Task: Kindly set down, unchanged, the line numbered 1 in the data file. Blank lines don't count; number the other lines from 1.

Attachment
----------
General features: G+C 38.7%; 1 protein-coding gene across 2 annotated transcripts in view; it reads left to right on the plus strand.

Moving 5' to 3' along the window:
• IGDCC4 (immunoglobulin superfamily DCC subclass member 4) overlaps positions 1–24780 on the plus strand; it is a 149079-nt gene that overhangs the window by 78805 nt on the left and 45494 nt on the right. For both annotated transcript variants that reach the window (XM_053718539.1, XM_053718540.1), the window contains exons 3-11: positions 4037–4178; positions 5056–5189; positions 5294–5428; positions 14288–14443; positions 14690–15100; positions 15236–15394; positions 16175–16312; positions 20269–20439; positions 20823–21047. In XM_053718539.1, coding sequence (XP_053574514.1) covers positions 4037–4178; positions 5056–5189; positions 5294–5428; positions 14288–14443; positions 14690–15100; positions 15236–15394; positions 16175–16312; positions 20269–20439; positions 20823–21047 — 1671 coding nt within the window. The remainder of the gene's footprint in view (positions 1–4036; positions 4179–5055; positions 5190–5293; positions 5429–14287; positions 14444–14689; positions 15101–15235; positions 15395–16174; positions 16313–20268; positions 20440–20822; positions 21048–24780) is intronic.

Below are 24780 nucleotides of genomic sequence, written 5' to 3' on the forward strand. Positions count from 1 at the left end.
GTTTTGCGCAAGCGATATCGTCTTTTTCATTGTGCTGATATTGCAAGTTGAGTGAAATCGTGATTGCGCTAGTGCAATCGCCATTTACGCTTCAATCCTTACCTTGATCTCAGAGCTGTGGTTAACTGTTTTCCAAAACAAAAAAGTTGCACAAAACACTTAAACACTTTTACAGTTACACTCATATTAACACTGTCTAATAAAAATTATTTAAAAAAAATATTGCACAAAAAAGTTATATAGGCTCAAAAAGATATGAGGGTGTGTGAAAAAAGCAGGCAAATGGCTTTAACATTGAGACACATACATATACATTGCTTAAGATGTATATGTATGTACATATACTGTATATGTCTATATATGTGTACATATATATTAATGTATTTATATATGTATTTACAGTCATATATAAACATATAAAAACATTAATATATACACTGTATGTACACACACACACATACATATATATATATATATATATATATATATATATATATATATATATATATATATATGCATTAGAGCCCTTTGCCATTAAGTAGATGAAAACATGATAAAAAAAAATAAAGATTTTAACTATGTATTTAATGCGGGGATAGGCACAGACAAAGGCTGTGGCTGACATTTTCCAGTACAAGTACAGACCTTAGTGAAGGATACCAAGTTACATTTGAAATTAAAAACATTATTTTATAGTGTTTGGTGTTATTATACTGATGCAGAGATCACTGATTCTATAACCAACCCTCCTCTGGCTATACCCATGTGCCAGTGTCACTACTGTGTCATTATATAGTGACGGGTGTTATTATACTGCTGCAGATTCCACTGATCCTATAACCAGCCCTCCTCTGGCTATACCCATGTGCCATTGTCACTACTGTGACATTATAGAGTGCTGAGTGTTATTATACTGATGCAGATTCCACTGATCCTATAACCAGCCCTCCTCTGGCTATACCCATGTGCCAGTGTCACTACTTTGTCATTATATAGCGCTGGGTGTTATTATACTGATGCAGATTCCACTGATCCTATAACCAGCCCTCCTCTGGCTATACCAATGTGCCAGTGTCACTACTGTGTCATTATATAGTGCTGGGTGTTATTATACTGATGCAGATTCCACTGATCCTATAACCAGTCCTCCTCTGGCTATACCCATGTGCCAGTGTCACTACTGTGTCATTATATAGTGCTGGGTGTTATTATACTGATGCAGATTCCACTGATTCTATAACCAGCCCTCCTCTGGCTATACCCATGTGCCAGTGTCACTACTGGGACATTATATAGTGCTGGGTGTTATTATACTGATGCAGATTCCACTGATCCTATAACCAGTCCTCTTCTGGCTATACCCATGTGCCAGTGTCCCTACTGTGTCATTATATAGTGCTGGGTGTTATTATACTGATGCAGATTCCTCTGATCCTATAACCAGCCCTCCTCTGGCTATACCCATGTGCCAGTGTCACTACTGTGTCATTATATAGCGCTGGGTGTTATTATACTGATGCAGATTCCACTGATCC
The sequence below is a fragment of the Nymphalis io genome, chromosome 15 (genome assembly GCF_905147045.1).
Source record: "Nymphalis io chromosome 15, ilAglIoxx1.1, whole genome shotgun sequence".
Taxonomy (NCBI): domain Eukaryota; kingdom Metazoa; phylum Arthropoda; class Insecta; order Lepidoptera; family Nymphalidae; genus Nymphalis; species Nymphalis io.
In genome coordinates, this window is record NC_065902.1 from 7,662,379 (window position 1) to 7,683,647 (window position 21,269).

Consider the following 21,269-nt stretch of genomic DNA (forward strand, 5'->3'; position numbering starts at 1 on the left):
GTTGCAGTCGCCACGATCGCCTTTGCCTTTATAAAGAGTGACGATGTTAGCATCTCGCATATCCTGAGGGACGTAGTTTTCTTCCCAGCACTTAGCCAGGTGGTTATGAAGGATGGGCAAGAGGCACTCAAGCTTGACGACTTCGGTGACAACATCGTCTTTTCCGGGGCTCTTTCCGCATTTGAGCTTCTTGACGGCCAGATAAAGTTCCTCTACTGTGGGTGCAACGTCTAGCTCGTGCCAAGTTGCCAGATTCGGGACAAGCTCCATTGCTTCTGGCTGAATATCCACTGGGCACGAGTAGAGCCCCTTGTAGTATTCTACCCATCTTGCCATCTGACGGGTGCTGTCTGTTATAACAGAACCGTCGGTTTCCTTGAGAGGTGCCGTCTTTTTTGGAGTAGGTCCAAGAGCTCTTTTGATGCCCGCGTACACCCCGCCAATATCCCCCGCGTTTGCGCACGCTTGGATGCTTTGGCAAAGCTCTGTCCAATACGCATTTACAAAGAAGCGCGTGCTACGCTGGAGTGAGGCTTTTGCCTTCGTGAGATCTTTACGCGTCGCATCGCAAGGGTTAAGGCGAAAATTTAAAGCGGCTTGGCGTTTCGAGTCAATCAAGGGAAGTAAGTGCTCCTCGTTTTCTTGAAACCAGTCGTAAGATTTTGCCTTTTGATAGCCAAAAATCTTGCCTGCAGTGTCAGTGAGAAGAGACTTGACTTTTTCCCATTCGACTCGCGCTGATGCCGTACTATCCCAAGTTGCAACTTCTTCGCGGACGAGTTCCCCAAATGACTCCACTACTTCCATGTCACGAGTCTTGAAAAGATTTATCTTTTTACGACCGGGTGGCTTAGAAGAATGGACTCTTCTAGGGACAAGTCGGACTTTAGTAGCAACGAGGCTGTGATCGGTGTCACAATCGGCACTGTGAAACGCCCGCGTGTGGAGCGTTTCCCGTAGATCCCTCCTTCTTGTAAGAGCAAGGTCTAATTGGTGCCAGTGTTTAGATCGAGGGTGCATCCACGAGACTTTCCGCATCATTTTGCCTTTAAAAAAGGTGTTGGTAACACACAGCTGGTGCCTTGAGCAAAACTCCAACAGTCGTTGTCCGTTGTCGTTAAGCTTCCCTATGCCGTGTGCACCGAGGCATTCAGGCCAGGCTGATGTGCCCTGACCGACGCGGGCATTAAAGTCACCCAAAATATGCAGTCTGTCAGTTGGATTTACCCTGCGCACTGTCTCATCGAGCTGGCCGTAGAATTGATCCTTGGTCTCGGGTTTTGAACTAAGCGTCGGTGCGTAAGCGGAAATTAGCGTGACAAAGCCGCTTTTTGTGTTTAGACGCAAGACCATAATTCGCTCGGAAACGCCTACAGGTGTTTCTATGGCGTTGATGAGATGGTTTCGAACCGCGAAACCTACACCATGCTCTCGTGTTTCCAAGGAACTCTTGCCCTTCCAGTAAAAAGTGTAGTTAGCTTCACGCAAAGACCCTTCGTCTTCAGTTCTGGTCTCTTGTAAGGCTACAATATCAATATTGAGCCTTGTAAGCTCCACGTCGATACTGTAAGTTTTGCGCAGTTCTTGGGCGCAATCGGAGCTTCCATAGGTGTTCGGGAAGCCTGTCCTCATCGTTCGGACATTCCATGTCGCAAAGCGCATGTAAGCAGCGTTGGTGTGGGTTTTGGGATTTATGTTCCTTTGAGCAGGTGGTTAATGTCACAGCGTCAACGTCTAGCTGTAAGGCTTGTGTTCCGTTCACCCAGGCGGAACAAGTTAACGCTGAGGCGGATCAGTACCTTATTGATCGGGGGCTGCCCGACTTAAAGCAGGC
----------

General features: G+C 38.7%; 1 protein-coding gene across 2 annotated transcripts in view; it reads left to right on the plus strand.